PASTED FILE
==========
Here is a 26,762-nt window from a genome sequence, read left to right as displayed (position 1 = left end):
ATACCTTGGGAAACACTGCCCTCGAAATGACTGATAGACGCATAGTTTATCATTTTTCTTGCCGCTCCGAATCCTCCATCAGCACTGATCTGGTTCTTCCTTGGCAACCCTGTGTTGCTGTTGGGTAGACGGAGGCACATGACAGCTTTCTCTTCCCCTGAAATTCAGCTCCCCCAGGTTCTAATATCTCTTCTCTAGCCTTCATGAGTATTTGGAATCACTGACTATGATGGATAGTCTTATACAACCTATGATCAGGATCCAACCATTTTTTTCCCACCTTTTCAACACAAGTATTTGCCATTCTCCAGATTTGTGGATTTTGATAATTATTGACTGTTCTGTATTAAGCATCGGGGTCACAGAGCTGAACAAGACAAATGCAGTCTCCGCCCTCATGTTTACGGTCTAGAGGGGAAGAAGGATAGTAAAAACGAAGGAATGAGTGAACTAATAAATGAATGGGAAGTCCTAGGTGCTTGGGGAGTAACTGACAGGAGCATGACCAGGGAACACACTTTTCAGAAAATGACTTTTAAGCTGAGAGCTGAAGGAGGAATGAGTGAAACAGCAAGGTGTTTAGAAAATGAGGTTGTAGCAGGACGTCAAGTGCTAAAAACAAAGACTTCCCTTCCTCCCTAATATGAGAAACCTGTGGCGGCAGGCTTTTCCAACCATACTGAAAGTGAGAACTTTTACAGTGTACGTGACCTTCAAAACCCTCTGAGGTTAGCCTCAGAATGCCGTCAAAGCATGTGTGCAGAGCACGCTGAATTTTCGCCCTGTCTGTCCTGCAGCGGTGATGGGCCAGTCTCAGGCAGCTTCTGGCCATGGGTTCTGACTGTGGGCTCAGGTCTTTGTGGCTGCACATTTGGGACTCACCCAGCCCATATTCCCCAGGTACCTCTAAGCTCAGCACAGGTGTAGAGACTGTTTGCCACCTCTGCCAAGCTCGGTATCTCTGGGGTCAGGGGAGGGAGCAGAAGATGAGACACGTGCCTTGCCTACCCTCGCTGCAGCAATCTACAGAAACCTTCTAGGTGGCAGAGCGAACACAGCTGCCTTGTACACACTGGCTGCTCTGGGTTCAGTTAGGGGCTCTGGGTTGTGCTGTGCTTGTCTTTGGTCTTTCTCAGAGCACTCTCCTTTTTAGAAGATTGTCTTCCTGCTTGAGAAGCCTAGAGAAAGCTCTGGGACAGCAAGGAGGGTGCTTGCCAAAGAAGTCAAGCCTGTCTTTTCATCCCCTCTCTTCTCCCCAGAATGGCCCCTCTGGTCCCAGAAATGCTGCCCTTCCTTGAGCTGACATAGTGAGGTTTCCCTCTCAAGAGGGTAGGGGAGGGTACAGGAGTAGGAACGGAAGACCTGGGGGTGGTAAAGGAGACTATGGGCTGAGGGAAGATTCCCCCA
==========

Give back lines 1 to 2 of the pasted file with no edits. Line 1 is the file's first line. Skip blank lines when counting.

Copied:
Here is a 26,762-nt window from a genome sequence, read left to right as displayed (position 1 = left end):
ATACCTTGGGAAACACTGCCCTCGAAATGACTGATAGACGCATAGTTTATCATTTTTCTTGCCGCTCCGAATCCTCCATCAGCACTGATCTGGTTCTTCCTTGGCAACCCTGTGTTGCTGTTGGGTAGACGGAGGCACATGACAGCTTTCTCTTCCCCTGAAATTCAGCTCCCCCAGGTTCTAATATCTCTTCTCTAGCCTTCATGAGTATTTGGAATCACTGACTATGATGGATAGTCTTATACAACCTATGATCAGGATCCAACCATTTTTTTCCCACCTTTTCAACACAAGTATTTGCCATTCTCCAGATTTGTGGATTTTGATAATTATTGACTGTTCTGTATTAAGCATCGGGGTCACAGAGCTGAACAAGACAAATGCAGTCTCCGCCCTCATGTTTACGGTCTAGAGGGGAAGAAGGATAGTAAAAACGAAGGAATGAGTGAACTAATAAATGAATGGGAAGTCCTAGGTGCTTGGGGAGTAACTGACAGGAGCATGACCAGGGAACACACTTTTCAGAAAATGACTTTTAAGCTGAGAGCTGAAGGAGGAATGAGTGAAACAGCAAGGTGTTTAGAAAATGAGGTTGTAGCAGGACGTCAAGTGCTAAAAACAAAGACTTCCCTTCCTCCCTAATATGAGAAACCTGTGGCGGCAGGCTTTTCCAACCATACTGAAAGTGAGAACTTTTACAGTGTACGTGACCTTCAAAACCCTCTGAGGTTAGCCTCAGAATGCCGTCAAAGCATGTGTGCAGAGCACGCTGAATTTTCGCCCTGTCTGTCCTGCAGCGGTGATGGGCCAGTCTCAGGCAGCTTCTGGCCATGGGTTCTGACTGTGGGCTCAGGTCTTTGTGGCTGCACATTTGGGACTCACCCAGCCCATATTCCCCAGGTACCTCTAAGCTCAGCACAGGTGTAGAGACTGTTTGCCACCTCTGCCAAGCTCGGTATCTCTGGGGTCAGGGGAGGGAGCAGAAGATGAGACACGTGCCTTGCCTACCCTCGCTGCAGCAATCTACAGAAACCTTCTAGGTGGCAGAGCGAACACAGCTGCCTTGTACACACTGGCTGCTCTGGGTTCAGTTAGGGGCTCTGGGTTGTGCTGTGCTTGTCTTTGGTCTTTCTCAGAGCACTCTCCTTTTTAGAAGATTGTCTTCCTGCTTGAGAAGCCTAGAGAAAGCTCTGGGACAGCAAGGAGGGTGCTTGCCAAAGAAGTCAAGCCTGTCTTTTCATCCCCTCTCTTCTCCCCAGAATGGCCCCTCTGGTCCCAGAAATGCTGCCCTTCCTTGAGCTGACATAGTGAGGTTTCCCTCTCAAGAGGGTAGGGGAGGGTACAGGAGTAGGAACGGAAGACCTGGGGGTGGTAAAGGAGACTATGGGCTGAGGGAAGATTCCCCCA